Skylab was a United States space station launched and operated by NASA, and occupied for about 24 weeks between May 1973 and February 1974 – the only space station the U.S. has operated exclusively. In 1979 it fell back to Earth amid huge worldwide media attention. Skylab included a workshop, a solar observatory, and other systems necessary for crew survival and scientific experiments. It was launched unmanned by a modified Saturn V rocket, with a weight of 170,000 pounds (77,000 kg). Lifting Skylab into low earth orbit was the final mission and launch of a Saturn V rocket (famous for carrying the manned Moon landing missions). Three missions delivered three-astronaut crews in the Apollo command and service module (Apollo CSM), launched by the smaller Saturn IB rocket. For the final two manned missions to Skylab, a backup Apollo CSM/Saturn IB was assembled and made ready in case an in-orbit rescue mission was needed, but this backup vehicle was never flown.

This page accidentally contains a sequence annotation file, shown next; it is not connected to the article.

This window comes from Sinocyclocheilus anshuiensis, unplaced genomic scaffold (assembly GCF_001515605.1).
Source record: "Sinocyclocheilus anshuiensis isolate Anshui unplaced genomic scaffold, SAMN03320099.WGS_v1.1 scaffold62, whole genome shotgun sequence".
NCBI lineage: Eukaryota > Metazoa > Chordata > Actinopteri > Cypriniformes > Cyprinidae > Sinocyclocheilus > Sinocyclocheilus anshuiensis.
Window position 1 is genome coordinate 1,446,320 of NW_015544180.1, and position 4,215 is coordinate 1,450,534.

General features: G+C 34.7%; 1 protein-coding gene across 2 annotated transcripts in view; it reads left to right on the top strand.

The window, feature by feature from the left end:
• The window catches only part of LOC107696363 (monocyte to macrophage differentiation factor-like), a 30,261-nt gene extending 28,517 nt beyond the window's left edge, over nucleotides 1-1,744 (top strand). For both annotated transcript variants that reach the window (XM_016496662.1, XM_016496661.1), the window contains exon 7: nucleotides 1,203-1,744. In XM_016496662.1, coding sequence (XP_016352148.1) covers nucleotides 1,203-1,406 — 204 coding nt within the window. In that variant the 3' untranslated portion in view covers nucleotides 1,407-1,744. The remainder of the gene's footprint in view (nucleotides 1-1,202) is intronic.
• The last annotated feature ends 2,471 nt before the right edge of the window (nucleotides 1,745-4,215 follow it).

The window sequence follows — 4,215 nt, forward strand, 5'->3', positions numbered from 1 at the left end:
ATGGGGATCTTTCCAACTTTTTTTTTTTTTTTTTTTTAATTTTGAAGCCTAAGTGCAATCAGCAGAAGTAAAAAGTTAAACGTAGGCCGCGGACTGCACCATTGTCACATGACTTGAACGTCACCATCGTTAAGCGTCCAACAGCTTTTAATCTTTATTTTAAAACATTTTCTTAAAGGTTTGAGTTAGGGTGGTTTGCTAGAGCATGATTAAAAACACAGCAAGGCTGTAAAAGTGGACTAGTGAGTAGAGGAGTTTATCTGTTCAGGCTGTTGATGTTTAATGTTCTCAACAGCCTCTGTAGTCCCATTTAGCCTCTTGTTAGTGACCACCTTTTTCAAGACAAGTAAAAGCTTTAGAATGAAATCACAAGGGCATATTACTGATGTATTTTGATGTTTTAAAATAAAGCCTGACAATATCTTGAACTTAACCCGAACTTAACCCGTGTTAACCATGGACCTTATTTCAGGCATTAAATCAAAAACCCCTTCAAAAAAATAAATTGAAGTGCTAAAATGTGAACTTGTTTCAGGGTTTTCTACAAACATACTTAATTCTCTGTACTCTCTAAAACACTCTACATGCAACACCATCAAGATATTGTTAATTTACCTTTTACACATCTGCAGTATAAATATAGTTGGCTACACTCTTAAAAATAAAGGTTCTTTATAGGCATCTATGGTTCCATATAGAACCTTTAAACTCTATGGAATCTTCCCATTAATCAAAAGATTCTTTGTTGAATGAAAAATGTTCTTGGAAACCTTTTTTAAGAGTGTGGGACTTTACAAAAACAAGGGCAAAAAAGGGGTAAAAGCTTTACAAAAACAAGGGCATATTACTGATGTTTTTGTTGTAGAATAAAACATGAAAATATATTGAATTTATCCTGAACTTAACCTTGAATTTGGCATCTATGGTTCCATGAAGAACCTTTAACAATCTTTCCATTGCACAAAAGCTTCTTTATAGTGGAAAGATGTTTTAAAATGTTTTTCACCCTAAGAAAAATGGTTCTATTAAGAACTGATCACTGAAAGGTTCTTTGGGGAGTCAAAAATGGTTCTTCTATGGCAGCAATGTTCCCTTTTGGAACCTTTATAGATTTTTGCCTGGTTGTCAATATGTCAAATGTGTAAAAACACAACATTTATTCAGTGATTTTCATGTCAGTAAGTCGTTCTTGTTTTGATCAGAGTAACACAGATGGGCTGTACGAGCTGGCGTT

The National Aeronautics and Space Administration is an independent agency of the executive branch of the United States federal government responsible for the civilian space program, as well as aeronautics and aerospace research. NASA have many launch facilities but most are inactive. The most commonly used pad will be LC-39B at Kennedy Space Center in Florida.